Story: Flags

Page 5. Flag law and protocol

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The New Zealand Ensign is the official flag of New Zealand under the Flags, Emblems, and Names Protection Act 1981, which is administered by Manatū Taonga the Ministry for Culture and Heritage.

This act governs the use of this and other official flags. The minister for culture and heritage has the power to prescribe when and how the flag should be flown and what the standard sizes, dimensions, proportions and colours should be.

The act outlines two offences with respect to the flag: altering the flag without lawful authority, and using, displaying, damaging or destroying the flag in or within view of a public place with the intention of dishonouring it. Earlier laws did not make damaging or destroying the flag a specific offence.

Flags and protests

In New Zealand, flags and flagpoles have generally been damaged for political reasons, typically related to Māori independence or during periods of war.

Māori independence

The earliest-known instance of flag damage occurred in 1844–45 at Kororāreka (Russell). Ngāpuhi chief Hōne Heke cut down a flagpole flying the British Union Jack four times. He saw the flag as a symbol of unwanted British authority over Māori. A flagpole at Manukau Heads was cut down during the New Zealand wars in 1863.

During protest action at the Waitangi treaty grounds on Waitangi Day in 1995, Joseph Murphy trampled on a New Zealand flag. He was convicted of offensive behaviour. In 2005 Tūhoe activist Tame Iti shot the flag – reputedly the Australian flag, which he used to stand in for the New Zealand flag – during a Waitangi Tribunal hearing at Tauaarau marae in Bay of Plenty. Iti was convicted of firearms offences, but his conviction was overturned in 2007.


Foreign flags were burned in New Zealand during the First World War (1914–18). German flags hoisted by a patriotic immigrant at his home in Christchurch were torn down and burned in 1914. Croatian immigrants living in Auckland and Northland burned the Austrian and German flags.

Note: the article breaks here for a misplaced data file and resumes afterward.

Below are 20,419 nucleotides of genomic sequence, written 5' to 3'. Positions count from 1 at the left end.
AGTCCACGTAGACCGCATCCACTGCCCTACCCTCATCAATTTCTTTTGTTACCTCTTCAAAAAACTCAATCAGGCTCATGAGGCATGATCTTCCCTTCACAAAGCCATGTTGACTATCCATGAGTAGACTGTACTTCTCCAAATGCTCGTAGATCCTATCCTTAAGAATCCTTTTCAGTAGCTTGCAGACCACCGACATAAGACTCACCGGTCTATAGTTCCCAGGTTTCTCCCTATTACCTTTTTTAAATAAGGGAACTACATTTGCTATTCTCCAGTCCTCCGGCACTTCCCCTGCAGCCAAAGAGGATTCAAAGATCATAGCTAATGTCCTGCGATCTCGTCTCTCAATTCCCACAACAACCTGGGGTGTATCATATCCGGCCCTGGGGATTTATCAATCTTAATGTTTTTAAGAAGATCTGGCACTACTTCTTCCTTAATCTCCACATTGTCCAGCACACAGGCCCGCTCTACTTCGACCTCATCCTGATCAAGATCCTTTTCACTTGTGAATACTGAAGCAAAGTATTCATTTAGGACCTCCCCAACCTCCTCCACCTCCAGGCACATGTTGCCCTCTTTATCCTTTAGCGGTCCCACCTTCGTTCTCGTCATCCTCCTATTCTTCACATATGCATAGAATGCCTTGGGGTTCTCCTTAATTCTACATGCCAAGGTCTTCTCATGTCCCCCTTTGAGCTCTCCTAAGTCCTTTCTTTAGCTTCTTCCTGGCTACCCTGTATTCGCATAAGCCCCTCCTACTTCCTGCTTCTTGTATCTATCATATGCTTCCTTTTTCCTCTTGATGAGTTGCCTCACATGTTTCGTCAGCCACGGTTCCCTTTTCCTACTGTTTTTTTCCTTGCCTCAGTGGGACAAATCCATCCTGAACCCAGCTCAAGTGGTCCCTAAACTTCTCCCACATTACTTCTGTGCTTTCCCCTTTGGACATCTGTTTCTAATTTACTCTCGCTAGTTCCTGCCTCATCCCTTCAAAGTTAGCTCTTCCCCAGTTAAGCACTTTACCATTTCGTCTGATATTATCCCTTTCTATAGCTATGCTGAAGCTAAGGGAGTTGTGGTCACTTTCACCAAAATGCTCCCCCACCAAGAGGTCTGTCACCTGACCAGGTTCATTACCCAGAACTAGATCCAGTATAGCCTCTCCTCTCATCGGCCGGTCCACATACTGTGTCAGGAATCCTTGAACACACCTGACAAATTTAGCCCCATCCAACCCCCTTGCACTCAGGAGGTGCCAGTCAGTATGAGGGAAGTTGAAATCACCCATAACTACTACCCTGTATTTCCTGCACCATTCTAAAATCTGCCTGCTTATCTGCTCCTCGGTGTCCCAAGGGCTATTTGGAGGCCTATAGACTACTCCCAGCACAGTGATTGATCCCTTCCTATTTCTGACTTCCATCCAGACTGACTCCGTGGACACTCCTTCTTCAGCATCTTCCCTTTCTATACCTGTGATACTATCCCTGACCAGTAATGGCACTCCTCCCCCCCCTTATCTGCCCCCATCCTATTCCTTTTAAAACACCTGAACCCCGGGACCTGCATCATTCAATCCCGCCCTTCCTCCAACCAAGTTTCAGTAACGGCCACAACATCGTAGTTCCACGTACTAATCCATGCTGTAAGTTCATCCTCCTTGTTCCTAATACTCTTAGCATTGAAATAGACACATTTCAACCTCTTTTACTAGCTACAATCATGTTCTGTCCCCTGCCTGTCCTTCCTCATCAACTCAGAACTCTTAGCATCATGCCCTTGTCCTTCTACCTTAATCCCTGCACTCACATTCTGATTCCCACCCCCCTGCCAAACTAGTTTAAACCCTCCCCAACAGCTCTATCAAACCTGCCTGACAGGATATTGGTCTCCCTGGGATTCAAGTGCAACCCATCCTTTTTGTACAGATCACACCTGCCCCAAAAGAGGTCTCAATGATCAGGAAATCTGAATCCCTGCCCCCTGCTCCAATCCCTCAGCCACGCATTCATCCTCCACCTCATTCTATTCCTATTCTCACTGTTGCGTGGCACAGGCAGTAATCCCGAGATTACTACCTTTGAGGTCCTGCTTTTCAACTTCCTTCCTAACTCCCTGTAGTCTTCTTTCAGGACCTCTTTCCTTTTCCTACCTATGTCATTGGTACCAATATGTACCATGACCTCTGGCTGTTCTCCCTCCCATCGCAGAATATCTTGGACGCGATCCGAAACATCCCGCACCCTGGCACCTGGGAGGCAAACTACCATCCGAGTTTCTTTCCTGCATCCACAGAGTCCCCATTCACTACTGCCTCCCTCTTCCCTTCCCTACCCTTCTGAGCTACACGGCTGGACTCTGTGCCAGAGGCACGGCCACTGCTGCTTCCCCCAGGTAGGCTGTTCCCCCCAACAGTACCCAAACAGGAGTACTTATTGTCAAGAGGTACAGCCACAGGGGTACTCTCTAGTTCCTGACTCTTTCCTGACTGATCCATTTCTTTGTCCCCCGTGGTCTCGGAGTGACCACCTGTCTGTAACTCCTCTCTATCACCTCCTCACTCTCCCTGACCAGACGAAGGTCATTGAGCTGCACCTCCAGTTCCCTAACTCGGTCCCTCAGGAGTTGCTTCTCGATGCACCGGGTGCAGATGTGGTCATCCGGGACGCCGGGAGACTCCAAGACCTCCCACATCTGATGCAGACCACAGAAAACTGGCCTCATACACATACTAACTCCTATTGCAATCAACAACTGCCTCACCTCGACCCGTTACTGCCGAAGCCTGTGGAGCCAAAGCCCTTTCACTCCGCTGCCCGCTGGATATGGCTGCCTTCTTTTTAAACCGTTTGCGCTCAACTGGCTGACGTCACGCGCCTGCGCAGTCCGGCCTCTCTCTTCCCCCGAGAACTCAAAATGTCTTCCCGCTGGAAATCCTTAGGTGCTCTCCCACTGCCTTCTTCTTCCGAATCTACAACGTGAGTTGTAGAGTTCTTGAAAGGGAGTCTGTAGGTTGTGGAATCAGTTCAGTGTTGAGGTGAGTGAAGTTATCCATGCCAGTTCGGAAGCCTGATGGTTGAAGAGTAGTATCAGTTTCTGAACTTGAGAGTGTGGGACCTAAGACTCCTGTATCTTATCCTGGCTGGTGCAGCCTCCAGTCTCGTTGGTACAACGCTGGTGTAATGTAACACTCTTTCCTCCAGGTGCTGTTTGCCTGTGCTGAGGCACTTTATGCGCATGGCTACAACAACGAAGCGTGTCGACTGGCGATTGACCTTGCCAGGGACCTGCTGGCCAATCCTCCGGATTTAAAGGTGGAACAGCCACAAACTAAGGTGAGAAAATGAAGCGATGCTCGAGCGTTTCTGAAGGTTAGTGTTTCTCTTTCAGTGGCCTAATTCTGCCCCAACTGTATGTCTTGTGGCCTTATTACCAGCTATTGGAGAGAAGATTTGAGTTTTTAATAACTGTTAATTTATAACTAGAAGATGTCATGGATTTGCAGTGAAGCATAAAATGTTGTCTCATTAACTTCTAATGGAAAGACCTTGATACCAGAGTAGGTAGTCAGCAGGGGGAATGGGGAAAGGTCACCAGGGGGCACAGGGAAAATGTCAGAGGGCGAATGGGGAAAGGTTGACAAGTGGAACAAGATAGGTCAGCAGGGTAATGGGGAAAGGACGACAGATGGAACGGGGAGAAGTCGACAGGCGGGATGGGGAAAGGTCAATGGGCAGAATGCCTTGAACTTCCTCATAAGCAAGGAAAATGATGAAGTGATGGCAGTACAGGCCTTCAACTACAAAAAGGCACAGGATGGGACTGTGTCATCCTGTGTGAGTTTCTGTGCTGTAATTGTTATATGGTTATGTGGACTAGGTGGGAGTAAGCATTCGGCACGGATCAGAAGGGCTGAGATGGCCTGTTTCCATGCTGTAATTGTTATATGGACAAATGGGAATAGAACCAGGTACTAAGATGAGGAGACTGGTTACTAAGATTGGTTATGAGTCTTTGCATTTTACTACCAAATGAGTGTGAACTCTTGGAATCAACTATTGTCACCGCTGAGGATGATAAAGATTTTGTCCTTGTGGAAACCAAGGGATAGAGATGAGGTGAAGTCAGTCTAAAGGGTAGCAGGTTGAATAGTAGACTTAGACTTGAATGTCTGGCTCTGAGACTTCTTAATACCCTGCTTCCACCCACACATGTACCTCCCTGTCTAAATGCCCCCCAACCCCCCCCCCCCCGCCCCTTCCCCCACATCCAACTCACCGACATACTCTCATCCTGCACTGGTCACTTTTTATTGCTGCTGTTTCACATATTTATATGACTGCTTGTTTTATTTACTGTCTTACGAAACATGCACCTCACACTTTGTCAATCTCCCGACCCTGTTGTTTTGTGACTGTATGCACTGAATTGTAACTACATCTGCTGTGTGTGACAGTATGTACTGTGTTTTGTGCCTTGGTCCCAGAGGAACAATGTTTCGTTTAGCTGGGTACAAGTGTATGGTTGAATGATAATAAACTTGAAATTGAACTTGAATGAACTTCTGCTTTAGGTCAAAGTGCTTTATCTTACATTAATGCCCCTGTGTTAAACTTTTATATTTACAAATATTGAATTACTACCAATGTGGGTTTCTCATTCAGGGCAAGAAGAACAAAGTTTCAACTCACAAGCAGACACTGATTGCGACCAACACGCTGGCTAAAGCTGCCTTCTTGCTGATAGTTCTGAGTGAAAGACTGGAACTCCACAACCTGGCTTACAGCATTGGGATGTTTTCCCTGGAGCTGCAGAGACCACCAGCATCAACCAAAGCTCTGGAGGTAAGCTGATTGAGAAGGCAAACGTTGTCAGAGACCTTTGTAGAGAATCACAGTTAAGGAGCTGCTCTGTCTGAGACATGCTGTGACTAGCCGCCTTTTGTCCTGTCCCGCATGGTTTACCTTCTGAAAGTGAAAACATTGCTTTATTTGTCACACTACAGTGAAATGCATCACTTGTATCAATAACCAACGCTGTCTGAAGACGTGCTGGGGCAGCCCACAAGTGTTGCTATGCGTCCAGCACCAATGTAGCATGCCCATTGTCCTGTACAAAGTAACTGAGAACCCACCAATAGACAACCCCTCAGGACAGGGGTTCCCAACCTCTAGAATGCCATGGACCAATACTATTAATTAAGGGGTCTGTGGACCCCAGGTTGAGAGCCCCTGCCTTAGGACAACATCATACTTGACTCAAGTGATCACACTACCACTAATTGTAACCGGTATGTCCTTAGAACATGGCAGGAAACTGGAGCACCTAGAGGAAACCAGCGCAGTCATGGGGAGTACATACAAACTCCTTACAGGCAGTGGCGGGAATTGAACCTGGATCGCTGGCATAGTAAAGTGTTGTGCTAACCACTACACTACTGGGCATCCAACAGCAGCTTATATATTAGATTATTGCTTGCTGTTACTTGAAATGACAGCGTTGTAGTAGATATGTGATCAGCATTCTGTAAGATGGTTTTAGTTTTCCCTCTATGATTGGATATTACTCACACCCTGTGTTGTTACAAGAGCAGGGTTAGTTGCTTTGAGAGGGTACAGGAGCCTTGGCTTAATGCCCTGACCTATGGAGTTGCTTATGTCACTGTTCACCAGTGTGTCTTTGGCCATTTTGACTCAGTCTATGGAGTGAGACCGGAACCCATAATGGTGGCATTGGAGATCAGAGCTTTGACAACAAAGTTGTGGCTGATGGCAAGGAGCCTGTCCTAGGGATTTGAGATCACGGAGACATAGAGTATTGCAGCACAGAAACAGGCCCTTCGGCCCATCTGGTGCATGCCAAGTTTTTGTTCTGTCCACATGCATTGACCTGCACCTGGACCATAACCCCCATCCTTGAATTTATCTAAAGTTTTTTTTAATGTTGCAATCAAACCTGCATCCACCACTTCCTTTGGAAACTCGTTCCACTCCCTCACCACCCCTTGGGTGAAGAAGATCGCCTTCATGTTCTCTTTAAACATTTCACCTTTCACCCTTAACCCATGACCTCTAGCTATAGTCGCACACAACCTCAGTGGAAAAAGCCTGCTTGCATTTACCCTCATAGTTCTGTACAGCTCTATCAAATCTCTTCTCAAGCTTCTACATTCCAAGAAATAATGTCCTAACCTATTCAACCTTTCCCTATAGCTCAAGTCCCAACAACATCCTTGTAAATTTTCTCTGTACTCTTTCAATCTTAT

The United States flag was burned during anti-Vietnam War protests in the late 1960s. Four protesters were jailed after they blew up the flagpole at the Waitangi treaty grounds in 1969.

Burning the Union Jack

On 8 September 1966 a female student at the University of Canterbury carried a burning Union Jack flag into the forecourt of the new science block, which Governor-General Sir Bernard Fergusson had just arrived to open. The woman’s protest was political – she was objecting to New Zealand’s constitutional ties with the British monarchy. She received a conviction for offensive behaviour under the Police Offences Act 1927.

New Zealand’s participation in the Afghanistan war in the early 2000s prompted more flag-burning. Paul Hopkinson burned the New Zealand and Australian flags at Parliament in 2003. He was the first (and to date only) person prosecuted under the Flags, Emblems, and Names Protection Act 1981. Hopkinson was convicted of dishonouring the flag but this was overturned on appeal.

Peace activists Valerie Morse and Mark Rawnsley burned two New Zealand flags in the grounds of Victoria University’s law school – across the road from the Wellington cenotaph – at dawn on Anzac Day in 2007. Morse was convicted of offensive behaviour under the Summary Offences Act 1981. Her conviction was overturned by the Supreme Court in 2011.


In New Zealand, the New Zealand flag is given precedence over all other national flags, and takes the ‘position of honour’ when being flown next to other flags. Royal or vice-regal flags are the exception and take precedence over the New Zealand flag. The position of honour varies depending on how flagpoles are situated.

Flying times

The flag can be flown by anyone at any time. The flag is flown every weekday on government buildings with flagpoles and every day at diplomatic posts abroad.

Mark of respect

Flags on government and public buildings are automatically flown at half mast when certain people die, such as the sovereign, or current and past governors-general and prime ministers. The flag can also be flown at half mast when other major public figures die or a disaster occurs. This happened when yachtsman Sir Peter Blake was killed in 2001, and after the 2010 Pike River mine explosion and the February 2011 Christchurch earthquake.

Flying the flag is particularly encouraged on 10 designated days of national commemoration, such as Anzac Day. The flag is also flown at Parliament when it is opened, the governor-general is sworn in or farewelled, a member of the royal family or other distinguished people are visiting, and on other special occasions by direction of the governor-general or prime minister.

During times of mourning the flag is flown at half mast.

How to cite this page:

Kerryn Pollock, 'Flags - Flag law and protocol', Te Ara - the Encyclopedia of New Zealand, (accessed 21 June 2024)

Story by Kerryn Pollock, published 20 Jun 2012, reviewed & revised 20 Apr 2016